Why would a man who believed in no god
Sacrifice all he had
To kill or be killed in pursuit of a cause
Was the fate that called to him

And you can say he might be crazy
And some can’t understand
That a life spent doing less than all you can would be a waste.

Beautiful stuff. But I want you to read and re-read over those lyrics. Try your best to come up with a way and a tune by which they could be song while still being lyrical and pleasant to the ears. If you can, congratulations, because Catch-22 most certainly couldn’t.

Another example, this from the track 1 “Prologue”. These are first lyrics song in the album, our introduction to the entire style of the album and the skill of Catch-22 as musicians;

A hero was part of a movement from the not so distant past,
He and others like him felt the world was changing fast,
So they embarked on a journey with their very best intentions,
And thought that what began with them would never find an end.

I assure you, the singing of these lyrics are just as clunky and awkward as you can imagine. And that brings me to my other point here about this album; even though I like some songs on this album (“Party Song” and “Opportunity” being my favorites), heck I even like the album as a whole and will continue to listen to it, but I have to admit this is a bad album.

The lyrics feel jagged and entirely disconnected to the songs being played. The music itself is uninspired, the instrumentals rather boring, the musicians showing very little marginal skill. While Tomas Kalnoky and Streetlight Manifesto had gone on to really break some new grounds in Ska (though the pace at which they release new albums is maddening slow), Catch-22 seems very much stuck in the mud of their current skill level. It is a fact Permanent Revolution, despite coming out in 2006, is the band’s most recent album, even though they are still touring. At best this album is nothing special, at worst, well …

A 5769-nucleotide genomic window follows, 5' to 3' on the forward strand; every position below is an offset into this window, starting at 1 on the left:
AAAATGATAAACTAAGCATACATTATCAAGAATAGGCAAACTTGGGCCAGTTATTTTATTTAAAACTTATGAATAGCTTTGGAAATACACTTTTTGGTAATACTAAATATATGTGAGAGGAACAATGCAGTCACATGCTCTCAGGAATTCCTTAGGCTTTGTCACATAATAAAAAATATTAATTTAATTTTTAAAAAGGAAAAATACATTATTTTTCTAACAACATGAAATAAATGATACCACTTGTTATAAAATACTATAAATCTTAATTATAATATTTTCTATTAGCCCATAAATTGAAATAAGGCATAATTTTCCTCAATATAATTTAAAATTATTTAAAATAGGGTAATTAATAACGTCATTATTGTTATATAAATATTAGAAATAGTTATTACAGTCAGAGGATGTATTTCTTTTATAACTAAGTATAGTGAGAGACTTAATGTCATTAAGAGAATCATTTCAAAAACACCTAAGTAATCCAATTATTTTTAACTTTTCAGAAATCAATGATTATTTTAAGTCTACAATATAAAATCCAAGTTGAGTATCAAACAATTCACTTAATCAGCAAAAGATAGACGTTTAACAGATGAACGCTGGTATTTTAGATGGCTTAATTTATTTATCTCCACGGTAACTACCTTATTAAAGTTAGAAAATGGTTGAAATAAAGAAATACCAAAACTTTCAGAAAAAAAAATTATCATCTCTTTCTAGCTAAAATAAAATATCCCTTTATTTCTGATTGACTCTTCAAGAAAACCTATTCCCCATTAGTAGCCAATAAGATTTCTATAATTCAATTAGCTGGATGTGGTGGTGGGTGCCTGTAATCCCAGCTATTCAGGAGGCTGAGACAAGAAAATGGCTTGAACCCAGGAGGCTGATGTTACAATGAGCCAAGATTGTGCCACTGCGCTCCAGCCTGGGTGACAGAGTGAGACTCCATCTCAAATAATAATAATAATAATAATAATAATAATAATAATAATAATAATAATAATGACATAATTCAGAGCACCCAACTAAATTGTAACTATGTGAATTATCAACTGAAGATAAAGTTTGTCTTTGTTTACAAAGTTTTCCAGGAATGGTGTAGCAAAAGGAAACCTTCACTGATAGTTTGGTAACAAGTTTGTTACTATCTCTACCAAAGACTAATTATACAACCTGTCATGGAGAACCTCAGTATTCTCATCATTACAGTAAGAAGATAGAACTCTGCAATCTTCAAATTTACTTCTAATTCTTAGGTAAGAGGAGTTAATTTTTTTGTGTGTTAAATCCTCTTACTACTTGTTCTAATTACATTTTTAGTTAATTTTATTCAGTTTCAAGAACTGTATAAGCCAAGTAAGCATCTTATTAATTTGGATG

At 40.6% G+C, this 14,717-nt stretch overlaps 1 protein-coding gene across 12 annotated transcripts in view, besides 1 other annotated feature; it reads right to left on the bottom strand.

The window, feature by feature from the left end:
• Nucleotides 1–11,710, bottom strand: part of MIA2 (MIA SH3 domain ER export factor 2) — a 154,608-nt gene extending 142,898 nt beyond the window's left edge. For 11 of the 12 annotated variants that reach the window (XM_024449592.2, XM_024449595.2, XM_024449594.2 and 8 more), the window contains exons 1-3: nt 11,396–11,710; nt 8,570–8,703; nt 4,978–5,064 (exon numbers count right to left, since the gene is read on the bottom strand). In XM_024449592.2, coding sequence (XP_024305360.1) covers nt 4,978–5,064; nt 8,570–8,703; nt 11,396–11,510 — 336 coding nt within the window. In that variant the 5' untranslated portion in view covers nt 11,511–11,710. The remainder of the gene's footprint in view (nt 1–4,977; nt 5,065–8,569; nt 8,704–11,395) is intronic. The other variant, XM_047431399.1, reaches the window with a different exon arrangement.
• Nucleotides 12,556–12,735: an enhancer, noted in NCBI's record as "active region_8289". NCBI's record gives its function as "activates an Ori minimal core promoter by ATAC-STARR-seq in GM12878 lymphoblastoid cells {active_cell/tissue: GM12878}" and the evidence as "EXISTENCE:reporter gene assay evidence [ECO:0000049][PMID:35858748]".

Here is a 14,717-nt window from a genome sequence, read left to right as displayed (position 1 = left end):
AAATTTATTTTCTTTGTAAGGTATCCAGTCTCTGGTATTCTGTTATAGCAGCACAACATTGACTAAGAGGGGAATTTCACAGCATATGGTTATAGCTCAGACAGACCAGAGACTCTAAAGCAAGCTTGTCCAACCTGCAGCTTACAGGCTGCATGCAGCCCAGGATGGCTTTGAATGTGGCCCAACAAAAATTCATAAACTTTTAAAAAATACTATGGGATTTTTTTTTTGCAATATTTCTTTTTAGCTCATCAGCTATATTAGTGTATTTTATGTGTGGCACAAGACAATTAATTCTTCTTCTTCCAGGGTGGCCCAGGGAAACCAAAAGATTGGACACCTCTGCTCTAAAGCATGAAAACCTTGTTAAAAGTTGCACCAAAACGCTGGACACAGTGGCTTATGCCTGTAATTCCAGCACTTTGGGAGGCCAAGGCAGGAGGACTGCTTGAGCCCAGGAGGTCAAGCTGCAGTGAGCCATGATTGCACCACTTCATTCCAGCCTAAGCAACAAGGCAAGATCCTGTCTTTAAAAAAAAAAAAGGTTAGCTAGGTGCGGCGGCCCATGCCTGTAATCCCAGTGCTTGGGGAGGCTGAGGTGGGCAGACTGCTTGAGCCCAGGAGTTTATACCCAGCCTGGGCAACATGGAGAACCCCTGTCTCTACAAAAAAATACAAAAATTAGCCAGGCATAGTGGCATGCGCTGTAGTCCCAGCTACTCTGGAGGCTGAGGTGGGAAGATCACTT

Art, especially mainstream Art, has an interesting relationship with the Left. Any time a mainstream movie, TV show, album, or what have you, takes up the flag of the Left in some way or other, there is a certain amount of abandoning of criticism that goes with it. “Yay! They actually notice us!”

My favorite example of this is V for Vendetta, the 2005 movie, not the original comic book. Now this movie is awful. Just awful. The acting, the script, the way it adapted from the original source material, the characterizations, Natalie Portman’s fake British accent, all awful. It is another in the long line of abominations the Wachowskis siblings have produced. But because the movie has a certain amount of radical panache to it (though severely watered down from the original graphic) and its implicit criticism of Bush’s War on Terror, the film has gotten so much free traction in Left circles, some thoroughly adopting it and its iconography, despite the fact that it’s a terrible movie.

Other examples abound, but the point is at the end of the day I want quality with my message. Art can rightfully be judged on the merits of its actual execution alone as well as what it is trying to say. We shouldn’t suspend our critical eyes and ears just because the artist in question happens to be on our “side” of the political divide. If anything that’s more reason to hold them to a higher standard. That album, movie, painting is now a representative to the world of those politics, put some damn effort into it.

Permanent Revolution could have been a masterpiece, a work that helped to ignite interest in the life and ideas of Leon Trotsky amongst a mass, young audience. But now, no, its just a mere curiosity for the already converted.

If you are trying to say something with your work, excellent, we need more art in this world that’s got something radical to say. But please try to say it with some actual skill. Message is great, quality delivered messages are the best.

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About redpleb

I'm a socialist, an activist, a worker and an all around troublemaker here in New Jersey. You can find me on twitter @RedPleb